TWU Nursing professor and researcher Dr. Angela Wolff is committed to helping nursing graduates be better supported as they transition into their professional role and healthcare workplaces.
In Dr. Wolff’s previous research, she found that improving supports for role transition can potentially help nursing graduates successfully integrate and stay longer in their careers. This staff retention could contribute to addressing the nursing shortages within Canada’s health care systems.
For the next five years, Dr. Wolff is joining a team of researchers to evaluate the national residency program to better support and integrate nursing graduates (RNs)s into their workplaces.
The project is funded by a $2.4 million Health Canada contribution awarded to the Canadian Association of Schools of Nursing (CASN). Dr. Angela Wolff is the co-principal investigator on this multi-year project, the six-month National New Nurse Residency Program, working with Project Lead Judy Boychuk Duchscher (TRU).
Meeting the human resource needs of health care
Dr. Wolff explains that this project aims to “support the retention of nurses entering the job field by providing scaffolded support and mentoring, to strengthen their workplace onboarding, reduce job stress, and strengthen clinical competence.”
She adds, “This work is a long-standing passion of mine to meet the health care human resource needs of nurses,” an area which she also contributed to in her role as a Director of Professional Practice in the Fraser Health Authority prior to her appointment at TWU.
CASN will be implementing its nursing residency program by partnering with 15-20 Canadian health care industry employers, including acute care hospitals, health authorities, specialty hospitals, and long-term care centres. As this nation-wide initiative is implemented, Dr. Wolff and her research team will gather evidence on its effects on the workplace experiences of recently licensed registered nurses, tracking developments in clinical competence, reduction in levels of job stress, and changes to workplace integration and retention in the nursing profession.
Fostering the next generation of researchers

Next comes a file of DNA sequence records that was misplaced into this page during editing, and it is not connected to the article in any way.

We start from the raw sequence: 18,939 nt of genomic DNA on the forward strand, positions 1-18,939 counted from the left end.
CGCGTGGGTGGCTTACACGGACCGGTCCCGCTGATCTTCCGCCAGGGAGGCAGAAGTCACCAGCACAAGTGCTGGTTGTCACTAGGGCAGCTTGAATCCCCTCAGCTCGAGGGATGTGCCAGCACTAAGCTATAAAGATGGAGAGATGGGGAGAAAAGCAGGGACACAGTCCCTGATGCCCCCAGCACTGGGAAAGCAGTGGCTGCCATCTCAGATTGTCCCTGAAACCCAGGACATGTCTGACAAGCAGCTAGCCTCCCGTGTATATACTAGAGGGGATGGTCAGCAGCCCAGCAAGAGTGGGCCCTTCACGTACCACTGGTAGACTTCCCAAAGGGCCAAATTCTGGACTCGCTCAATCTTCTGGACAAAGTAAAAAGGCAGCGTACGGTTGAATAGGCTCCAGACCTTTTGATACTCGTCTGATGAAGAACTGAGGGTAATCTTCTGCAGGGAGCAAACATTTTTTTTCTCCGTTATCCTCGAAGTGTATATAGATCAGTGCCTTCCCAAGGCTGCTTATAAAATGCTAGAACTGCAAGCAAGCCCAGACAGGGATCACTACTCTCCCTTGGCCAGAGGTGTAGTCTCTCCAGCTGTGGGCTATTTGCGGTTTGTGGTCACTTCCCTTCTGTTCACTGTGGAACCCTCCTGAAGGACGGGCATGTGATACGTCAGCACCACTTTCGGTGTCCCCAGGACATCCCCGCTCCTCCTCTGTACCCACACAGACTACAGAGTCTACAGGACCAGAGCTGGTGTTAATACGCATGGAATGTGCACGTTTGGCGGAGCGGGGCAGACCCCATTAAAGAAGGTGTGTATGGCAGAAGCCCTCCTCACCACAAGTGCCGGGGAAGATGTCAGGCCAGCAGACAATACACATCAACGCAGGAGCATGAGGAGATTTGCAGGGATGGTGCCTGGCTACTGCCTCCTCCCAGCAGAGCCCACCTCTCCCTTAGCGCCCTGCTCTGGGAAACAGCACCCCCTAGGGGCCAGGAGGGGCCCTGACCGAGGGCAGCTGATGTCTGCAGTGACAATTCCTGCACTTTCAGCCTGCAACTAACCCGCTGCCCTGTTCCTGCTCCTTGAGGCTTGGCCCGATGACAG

In addition to her research for the National New Nurse Residency Program, Dr. Wolff also mentors graduate and undergraduate researchers at TWU. Last summer, Dr. Wolff supervised a team of TWU students working to advance research into patient-centred care.
National Nursing Week 2023
At Trinity Western University, we are grateful for the many ways that Nursing students, graduates, faculty, and researchers are contributing to the good of communities in Canada and around the world. As National Nursing Week (May 8-14, 2023) honours the significant contribution of nursing to the well-being of Canadians, we also recognize the outstanding research, teaching, and service of TWU's School of Nursing:
About TWU School of Nursing
Caring for the health and well-being of individuals, families, and communities is both motivating and rewarding. We give you the knowledge and skills necessary for a nursing career in hospitals and community-based settings and the practical experience required to be highly sought after when you graduate. Learn more at TWU School of Nursing.
About Trinity Western University
Founded in 1962, Trinity Western University is a global Christian liberal arts university. We are dedicated to equipping students to discover meaningful connections between career, life, and the needs of the world. Drawing upon the riches of the Christian tradition, seeking to unite faith and reason through teaching and scholarship, Trinity Western University is a degree-granting research institution offering liberal arts and sciences as well as professional schools in business, nursing, education, human kinetics, graduate studies, and arts, media, and culture. It has four locations in Canada: Langley, Richmond-Lansdowne, Richmond-Minoru, and Ottawa. Learn more at www.twu.ca or follow us on Instagram @trinitywestern, Twitter @TrinityWestern, on Facebook and LinkedIn.